Book-giving was a standardized ritual in which visibility was of prime importance. These images usually involved an artist or the commissioner of the work who present the newly made manuscript to the king, the queen or a noble. There are even images of a husband presenting her wife the gift of a book. This ceremony can take place in a number of places: the throne room, the king’s or queen’s personal quarters, a common house. These spaces are sometimes public and sometimes private, but all of them have a thing in common: the desire to show publicly the ritual of book-giving. This ritual brings about questions of social relations and of gender. There are differences between the male dominated public space, and the female dominated private space that appears in some of the illuminated manuscripts that represent book-giving. These spaces will determine the way in which the ritual of book-giving is going to be represented. It is important to acknowledge that this ritual was a way to commemorate the importance of the gift. The creation of a manuscript involved a large amount of economic resources and it was a time consuming production with dozens of people involved in the creative process. The book was a very appreciated gift. They were considered little jewels in the collections of royalty, nobility and laity alike. The Duke of Berry had hundreds of manuscripts catalogued in his personal library, many of which were gifts.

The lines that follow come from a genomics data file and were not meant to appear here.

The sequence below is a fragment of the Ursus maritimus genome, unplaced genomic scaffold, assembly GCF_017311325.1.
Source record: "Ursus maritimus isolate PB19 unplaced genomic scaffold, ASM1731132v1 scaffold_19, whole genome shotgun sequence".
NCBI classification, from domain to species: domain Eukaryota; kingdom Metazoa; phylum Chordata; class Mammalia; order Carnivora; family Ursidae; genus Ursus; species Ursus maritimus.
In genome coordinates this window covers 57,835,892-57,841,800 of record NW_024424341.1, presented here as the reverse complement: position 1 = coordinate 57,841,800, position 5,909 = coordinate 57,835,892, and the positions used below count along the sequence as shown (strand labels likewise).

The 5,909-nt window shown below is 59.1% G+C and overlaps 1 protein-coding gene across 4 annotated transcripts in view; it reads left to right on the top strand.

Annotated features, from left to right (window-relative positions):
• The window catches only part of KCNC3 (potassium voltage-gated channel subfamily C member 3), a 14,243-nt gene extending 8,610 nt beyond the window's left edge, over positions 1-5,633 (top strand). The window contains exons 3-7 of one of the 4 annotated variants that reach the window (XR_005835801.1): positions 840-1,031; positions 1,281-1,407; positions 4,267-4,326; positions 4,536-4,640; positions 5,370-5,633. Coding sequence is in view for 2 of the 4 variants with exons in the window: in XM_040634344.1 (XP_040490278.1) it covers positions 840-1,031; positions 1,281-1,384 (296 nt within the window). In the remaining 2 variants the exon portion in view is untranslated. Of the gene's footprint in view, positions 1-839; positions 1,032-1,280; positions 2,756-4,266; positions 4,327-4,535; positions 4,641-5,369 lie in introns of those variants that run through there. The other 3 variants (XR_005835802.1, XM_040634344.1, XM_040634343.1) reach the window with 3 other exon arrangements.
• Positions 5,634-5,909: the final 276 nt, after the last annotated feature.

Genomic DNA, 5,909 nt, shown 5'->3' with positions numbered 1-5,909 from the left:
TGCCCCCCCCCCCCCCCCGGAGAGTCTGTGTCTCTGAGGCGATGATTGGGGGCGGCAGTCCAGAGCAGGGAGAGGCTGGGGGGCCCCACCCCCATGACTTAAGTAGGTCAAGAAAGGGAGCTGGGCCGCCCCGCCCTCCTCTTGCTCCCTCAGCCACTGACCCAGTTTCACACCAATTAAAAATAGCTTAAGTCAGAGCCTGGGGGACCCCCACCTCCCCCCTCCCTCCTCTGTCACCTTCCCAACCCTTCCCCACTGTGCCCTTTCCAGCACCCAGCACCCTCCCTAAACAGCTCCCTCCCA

|Keywords:||Manuscripts Illumination, Gook-Giving, France, Late Medieval|
Ph.D. Candidate, Instituto de Ciencias de las Religiones, Departamento de Historia del Arte I (Medieval), Universidad Complutense de Madrid, Torres de la Alameda, Madrid, Spain
There are currently no reviews of this product.Write a Review